(Correction: In the Dec. 31 article, “Solar power farm coming to Austin County,” CenterPoint Energy was improperly cited as a partner with Harvest Moon to construct a solar power farm. The power will run on the CenterPoint line but MP2 Energy is the retailer of the electricity produced.)
Recently, many have noticed thousands of solar panels erected on the right side of FM 3013 just passed Gebhardt Road. New farming technology of the sustainable variety will soon be available to residents.
“It’s a community solar farm … roughly about 300 to 400 homes,” Joey Romano, president of Harvest Moon, said.
Harvest Moon Renewable Energy Company, LLC, is a family-run company out of Houston specializing in sustainable and renewable energy.
Jack Culberson, a project engineer and Ameresco Solar representative, said workers set their boots on the ground in October to construct the site. He said it is a 1.6-megawatt site.
Culberson said projects of this magnitude generally require about 30 people working on everything from wiring, mounting the panels on racks, and voltage checks.
CenterPoint Energy, a utility company that serves areas in Arkansas, Louisiana, Minnesota, Mississippi, Oklahoma and Texas, partnered with Harvest Moon to construct the farm.
In the summer, Romano said the companies began a search for land in the area for the farm. They spoke with the Sealy Economic Development Corporation and received tips on how to work with Austin County and negotiate a land deal. The property lies on the outskirts of city limits but within county boundaries.
Romano said it is ideal for customers who are interested in local renewable energy. It offers competitive costs without having to lock into 20- to 30-year contracts through panel purchases for homes. Customers can receive cheaper bills in this manner.
The farm maximizes energy consumption by mixing traditional electricity from power grids and renewable energy such as using solar arrays.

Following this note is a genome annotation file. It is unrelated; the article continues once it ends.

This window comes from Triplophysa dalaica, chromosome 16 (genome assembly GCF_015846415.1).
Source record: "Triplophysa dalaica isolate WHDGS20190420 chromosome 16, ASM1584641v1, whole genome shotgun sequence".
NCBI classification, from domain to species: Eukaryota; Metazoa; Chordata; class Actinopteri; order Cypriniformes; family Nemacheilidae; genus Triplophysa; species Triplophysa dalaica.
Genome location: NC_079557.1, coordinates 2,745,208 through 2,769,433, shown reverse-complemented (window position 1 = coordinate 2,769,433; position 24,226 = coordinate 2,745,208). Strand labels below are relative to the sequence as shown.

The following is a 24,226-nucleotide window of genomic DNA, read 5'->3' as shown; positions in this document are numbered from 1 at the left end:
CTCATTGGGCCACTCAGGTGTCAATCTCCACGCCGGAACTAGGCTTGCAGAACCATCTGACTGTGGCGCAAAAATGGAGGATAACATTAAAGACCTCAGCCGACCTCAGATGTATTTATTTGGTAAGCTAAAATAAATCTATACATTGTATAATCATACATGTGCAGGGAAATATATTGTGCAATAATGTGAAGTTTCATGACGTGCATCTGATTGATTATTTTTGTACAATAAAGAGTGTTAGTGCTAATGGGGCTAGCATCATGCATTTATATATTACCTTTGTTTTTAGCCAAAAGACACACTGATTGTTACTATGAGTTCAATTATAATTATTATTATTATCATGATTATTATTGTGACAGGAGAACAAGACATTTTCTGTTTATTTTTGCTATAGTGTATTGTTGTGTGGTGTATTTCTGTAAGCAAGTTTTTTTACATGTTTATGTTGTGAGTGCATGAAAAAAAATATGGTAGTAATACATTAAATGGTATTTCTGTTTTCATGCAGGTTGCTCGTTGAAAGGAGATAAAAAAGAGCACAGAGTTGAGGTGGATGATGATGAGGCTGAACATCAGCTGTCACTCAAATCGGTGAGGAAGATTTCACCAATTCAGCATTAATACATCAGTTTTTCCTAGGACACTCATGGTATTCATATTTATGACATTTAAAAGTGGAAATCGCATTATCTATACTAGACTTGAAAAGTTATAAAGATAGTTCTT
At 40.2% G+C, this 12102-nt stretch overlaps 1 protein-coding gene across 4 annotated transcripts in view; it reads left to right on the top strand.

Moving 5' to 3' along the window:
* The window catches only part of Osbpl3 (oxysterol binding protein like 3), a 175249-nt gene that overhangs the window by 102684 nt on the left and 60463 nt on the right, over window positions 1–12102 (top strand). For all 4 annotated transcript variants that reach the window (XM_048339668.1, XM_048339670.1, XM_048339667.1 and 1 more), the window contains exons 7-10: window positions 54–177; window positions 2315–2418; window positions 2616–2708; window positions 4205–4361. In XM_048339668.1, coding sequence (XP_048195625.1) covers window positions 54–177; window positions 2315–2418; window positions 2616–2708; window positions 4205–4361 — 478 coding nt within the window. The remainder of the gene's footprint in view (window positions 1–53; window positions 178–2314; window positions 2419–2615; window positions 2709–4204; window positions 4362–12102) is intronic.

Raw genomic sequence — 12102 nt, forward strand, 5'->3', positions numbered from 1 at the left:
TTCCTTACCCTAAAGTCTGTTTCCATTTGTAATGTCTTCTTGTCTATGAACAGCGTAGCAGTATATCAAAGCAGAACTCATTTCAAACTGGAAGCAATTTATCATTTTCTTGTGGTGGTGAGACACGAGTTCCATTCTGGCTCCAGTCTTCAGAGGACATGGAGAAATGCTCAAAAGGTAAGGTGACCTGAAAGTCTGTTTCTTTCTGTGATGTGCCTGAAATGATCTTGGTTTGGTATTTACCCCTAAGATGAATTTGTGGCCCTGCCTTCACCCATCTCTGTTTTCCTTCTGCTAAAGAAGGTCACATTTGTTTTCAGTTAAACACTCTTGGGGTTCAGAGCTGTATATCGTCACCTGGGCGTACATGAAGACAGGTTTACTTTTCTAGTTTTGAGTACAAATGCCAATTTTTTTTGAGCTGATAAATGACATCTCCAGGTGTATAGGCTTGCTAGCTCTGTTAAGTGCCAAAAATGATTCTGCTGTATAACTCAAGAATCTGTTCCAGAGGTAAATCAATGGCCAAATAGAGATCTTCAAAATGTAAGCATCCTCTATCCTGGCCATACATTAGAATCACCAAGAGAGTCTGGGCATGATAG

The product will be offered to anyone in CenterPoint’s operating area from Sealy to Houston, Romano said.
“In the next day, we’re basically going to have it online,” Romano said.
Customers can begin to take advantage of the service at the beginning of the year.
Romano said his company found it funny that the site is located on FM 3013 because transporting supplies and resources through a farm-to-market road is similar in how they are approaching the energy business.
This is the first project of this scale Harvest Moon has constructed. It last built a sustainable apartment complex in the Montrose District, west of downtown Houston, Romano said.
This project is a building block for Romano. Eventually, he would like to expand on their current 300 to 400 home limitations by either enlarging the site or purchasing more land.
“The area is perfect for this type of development … And we want to be apart of the community,” Romano said.
There is a huge benefit to residents having solar power in their backyard, Romano said.
All of this development is just a piece of the pie. Romano also has it in mind to feature educational tours for schools and community members who have an interest in sustainable energy development.